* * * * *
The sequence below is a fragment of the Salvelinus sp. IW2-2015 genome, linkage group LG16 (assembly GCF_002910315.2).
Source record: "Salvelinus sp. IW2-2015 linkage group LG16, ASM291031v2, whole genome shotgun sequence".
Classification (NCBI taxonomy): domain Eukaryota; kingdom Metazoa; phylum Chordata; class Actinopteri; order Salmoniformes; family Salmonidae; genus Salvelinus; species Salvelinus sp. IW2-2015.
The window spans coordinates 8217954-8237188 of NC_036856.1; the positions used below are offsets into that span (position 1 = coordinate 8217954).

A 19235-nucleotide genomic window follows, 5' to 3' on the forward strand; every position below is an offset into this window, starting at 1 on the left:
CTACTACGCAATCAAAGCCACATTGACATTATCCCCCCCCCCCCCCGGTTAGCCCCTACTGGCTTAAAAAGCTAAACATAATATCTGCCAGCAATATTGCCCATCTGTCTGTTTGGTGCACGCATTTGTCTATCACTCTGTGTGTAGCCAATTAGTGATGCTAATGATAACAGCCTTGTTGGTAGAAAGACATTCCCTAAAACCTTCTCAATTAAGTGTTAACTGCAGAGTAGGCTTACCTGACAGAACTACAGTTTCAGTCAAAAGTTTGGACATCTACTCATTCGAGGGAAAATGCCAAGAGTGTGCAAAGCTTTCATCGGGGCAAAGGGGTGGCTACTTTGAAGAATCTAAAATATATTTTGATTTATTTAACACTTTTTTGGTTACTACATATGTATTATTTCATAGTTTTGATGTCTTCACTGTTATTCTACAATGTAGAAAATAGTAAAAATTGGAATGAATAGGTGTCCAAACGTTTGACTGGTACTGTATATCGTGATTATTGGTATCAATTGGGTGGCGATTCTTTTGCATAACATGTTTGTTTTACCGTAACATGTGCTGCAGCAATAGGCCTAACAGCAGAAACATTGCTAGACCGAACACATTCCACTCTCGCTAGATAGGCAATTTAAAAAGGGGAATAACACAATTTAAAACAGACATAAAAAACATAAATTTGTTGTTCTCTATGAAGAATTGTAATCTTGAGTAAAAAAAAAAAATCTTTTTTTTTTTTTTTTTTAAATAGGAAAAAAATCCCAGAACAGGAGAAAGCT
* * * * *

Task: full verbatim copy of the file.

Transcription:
The sequence below is a fragment of the Salvelinus sp. IW2-2015 genome, linkage group LG16 (assembly GCF_002910315.2).
Source record: "Salvelinus sp. IW2-2015 linkage group LG16, ASM291031v2, whole genome shotgun sequence".
Classification (NCBI taxonomy): domain Eukaryota; kingdom Metazoa; phylum Chordata; class Actinopteri; order Salmoniformes; family Salmonidae; genus Salvelinus; species Salvelinus sp. IW2-2015.
The window spans coordinates 8217954-8237188 of NC_036856.1; the positions used below are offsets into that span (position 1 = coordinate 8217954).

A 19235-nucleotide genomic window follows, 5' to 3' on the forward strand; every position below is an offset into this window, starting at 1 on the left:
CTACTACGCAATCAAAGCCACATTGACATTATCCCCCCCCCCCCCCGGTTAGCCCCTACTGGCTTAAAAAGCTAAACATAATATCTGCCAGCAATATTGCCCATCTGTCTGTTTGGTGCACGCATTTGTCTATCACTCTGTGTGTAGCCAATTAGTGATGCTAATGATAACAGCCTTGTTGGTAGAAAGACATTCCCTAAAACCTTCTCAATTAAGTGTTAACTGCAGAGTAGGCTTACCTGACAGAACTACAGTTTCAGTCAAAAGTTTGGACATCTACTCATTCGAGGGAAAATGCCAAGAGTGTGCAAAGCTTTCATCGGGGCAAAGGGGTGGCTACTTTGAAGAATCTAAAATATATTTTGATTTATTTAACACTTTTTTGGTTACTACATATGTATTATTTCATAGTTTTGATGTCTTCACTGTTATTCTACAATGTAGAAAATAGTAAAAATTGGAATGAATAGGTGTCCAAACGTTTGACTGGTACTGTATATCGTGATTATTGGTATCAATTGGGTGGCGATTCTTTTGCATAACATGTTTGTTTTACCGTAACATGTGCTGCAGCAATAGGCCTAACAGCAGAAACATTGCTAGACCGAACACATTCCACTCTCGCTAGATAGGCAATTTAAAAAGGGGAATAACACAATTTAAAACAGACATAAAAAACATAAATTTGTTGTTCTCTATGAAGAATTGTAATCTTGAGTAAAAAAAAAAAATCTTTTTTTTTTTTTTTTTTAAATAGGAAAAAAATCCCAGAACAGGAGAAAGCT